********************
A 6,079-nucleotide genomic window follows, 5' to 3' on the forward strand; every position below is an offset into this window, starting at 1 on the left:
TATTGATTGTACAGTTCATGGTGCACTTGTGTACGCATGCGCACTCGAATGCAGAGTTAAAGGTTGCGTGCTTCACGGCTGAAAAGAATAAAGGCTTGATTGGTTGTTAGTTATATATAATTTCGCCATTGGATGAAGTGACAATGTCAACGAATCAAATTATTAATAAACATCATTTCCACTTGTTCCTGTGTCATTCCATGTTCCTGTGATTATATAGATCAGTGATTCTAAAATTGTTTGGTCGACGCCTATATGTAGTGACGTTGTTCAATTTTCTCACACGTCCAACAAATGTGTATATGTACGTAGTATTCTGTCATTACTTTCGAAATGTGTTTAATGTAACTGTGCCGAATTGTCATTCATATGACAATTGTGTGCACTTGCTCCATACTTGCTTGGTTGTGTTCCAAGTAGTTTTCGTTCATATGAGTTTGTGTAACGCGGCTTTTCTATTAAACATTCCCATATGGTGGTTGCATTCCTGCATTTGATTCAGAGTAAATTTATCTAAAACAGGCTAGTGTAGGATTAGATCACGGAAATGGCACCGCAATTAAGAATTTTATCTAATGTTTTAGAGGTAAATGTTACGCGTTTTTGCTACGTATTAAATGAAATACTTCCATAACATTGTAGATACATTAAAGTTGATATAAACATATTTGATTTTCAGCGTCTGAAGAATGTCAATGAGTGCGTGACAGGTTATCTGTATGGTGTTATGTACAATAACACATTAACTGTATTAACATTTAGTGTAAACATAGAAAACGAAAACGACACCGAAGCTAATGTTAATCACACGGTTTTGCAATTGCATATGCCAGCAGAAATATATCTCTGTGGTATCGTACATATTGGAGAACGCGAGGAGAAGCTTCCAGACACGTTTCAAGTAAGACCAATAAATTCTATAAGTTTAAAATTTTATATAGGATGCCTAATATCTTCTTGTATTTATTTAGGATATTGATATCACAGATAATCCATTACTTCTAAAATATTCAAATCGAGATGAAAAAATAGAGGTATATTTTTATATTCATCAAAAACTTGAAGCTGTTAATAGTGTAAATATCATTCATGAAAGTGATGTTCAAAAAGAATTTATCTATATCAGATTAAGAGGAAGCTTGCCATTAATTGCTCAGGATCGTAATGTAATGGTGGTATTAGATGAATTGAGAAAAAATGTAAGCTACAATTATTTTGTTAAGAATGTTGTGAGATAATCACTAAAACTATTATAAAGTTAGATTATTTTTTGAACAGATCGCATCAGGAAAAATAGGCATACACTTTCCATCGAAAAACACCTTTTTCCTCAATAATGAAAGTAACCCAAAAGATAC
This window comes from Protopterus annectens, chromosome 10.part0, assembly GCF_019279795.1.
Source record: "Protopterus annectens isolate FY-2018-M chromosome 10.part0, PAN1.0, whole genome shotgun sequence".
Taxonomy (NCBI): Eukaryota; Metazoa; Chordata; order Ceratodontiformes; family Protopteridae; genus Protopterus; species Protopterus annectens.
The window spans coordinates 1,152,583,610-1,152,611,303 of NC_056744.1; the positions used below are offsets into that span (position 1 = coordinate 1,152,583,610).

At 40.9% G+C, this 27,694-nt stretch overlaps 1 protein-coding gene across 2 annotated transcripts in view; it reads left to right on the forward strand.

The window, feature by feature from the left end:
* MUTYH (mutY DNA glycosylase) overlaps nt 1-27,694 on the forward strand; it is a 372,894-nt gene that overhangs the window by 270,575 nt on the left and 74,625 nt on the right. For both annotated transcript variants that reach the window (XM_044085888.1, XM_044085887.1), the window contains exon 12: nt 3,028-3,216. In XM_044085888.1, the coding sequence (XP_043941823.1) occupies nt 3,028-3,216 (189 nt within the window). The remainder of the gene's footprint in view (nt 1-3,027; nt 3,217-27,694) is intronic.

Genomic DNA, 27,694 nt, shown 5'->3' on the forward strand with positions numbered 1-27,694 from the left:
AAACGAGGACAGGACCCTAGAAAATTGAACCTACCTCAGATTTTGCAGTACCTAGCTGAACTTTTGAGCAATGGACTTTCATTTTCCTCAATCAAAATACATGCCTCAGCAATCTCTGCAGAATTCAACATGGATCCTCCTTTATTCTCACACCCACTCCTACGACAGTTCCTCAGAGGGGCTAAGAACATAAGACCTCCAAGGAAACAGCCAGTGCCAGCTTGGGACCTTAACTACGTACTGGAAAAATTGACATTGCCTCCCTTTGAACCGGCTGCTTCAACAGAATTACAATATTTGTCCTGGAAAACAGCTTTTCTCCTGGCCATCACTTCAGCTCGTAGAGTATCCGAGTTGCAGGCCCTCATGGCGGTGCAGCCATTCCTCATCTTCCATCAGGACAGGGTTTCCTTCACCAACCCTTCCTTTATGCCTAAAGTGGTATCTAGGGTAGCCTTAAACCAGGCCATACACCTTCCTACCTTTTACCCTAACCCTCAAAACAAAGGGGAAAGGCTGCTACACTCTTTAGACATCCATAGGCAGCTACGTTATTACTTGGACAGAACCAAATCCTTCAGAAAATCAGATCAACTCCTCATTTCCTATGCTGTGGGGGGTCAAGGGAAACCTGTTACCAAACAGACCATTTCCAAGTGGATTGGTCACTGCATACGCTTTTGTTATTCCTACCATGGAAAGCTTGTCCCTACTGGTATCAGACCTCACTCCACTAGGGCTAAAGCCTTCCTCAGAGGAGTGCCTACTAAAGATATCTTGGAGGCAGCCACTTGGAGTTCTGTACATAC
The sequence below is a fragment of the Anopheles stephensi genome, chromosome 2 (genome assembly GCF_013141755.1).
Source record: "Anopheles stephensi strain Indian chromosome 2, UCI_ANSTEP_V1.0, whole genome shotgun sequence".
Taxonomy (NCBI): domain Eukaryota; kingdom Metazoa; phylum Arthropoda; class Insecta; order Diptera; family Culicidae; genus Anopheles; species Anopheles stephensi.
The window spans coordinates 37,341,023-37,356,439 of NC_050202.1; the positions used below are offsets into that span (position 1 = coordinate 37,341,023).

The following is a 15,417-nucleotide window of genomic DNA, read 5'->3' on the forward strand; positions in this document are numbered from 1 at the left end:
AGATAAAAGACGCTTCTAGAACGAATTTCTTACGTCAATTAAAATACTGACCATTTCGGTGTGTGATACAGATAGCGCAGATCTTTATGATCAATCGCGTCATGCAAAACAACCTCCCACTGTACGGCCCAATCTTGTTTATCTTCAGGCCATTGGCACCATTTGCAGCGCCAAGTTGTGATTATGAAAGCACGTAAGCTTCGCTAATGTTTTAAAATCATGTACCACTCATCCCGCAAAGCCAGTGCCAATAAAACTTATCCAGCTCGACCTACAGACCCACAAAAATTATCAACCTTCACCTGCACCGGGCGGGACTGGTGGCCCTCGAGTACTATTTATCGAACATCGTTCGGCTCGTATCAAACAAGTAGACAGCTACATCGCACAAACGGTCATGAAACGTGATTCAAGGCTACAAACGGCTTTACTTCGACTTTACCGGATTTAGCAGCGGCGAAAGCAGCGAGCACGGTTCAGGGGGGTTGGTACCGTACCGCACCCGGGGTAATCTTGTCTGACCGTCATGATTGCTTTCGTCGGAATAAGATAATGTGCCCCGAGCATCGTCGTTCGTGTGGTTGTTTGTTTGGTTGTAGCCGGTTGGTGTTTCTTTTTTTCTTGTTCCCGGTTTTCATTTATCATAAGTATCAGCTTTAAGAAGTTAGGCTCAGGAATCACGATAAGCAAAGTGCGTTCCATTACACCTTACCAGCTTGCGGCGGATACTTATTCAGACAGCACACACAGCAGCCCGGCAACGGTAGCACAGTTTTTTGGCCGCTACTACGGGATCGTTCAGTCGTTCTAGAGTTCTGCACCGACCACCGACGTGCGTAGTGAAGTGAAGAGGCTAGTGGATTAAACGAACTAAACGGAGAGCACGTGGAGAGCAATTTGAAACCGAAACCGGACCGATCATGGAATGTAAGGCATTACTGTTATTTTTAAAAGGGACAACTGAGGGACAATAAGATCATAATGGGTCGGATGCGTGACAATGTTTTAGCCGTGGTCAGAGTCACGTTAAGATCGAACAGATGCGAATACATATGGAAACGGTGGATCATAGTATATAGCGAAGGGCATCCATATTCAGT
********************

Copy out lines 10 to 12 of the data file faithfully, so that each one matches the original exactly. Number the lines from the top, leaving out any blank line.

Genomic DNA, 27,694 nt, shown 5'->3' on the forward strand with positions numbered 1-27,694 from the left:
AAACGAGGACAGGACCCTAGAAAATTGAACCTACCTCAGATTTTGCAGTACCTAGCTGAACTTTTGAGCAATGGACTTTCATTTTCCTCAATCAAAATACATGCCTCAGCAATCTCTGCAGAATTCAACATGGATCCTCCTTTATTCTCACACCCACTCCTACGACAGTTCCTCAGAGGGGCTAAGAACATAAGACCTCCAAGGAAACAGCCAGTGCCAGCTTGGGACCTTAACTACGTACTGGAAAAATTGACATTGCCTCCCTTTGAACCGGCTGCTTCAACAGAATTACAATATTTGTCCTGGAAAACAGCTTTTCTCCTGGCCATCACTTCAGCTCGTAGAGTATCCGAGTTGCAGGCCCTCATGGCGGTGCAGCCATTCCTCATCTTCCATCAGGACAGGGTTTCCTTCACCAACCCTTCCTTTATGCCTAAAGTGGTATCTAGGGTAGCCTTAAACCAGGCCATACACCTTCCTACCTTTTACCCTAACCCTCAAAACAAAGGGGAAAGGCTGCTACACTCTTTAGACATCCATAGGCAGCTACGTTATTACTTGGACAGAACCAAATCCTTCAGAAAATCAGATCAACTCCTCATTTCCTATGCTGTGGGGGGTCAAGGGAAACCTGTTACCAAACAGACCATTTCCAAGTGGATTGGTCACTGCATACGCTTTTGTTATTCCTACCATGGAAAGCTTGTCCCTACTGGTATCAGACCTCACTCCACTAGGGCTAAAGCCTTCCTCAGAGGAGTGCCTACTAAAGATATCTTGGAGGCAGCCACTTGGAGTTCTGTACATAC
The sequence below is a fragment of the Anopheles stephensi genome, chromosome 2 (genome assembly GCF_013141755.1).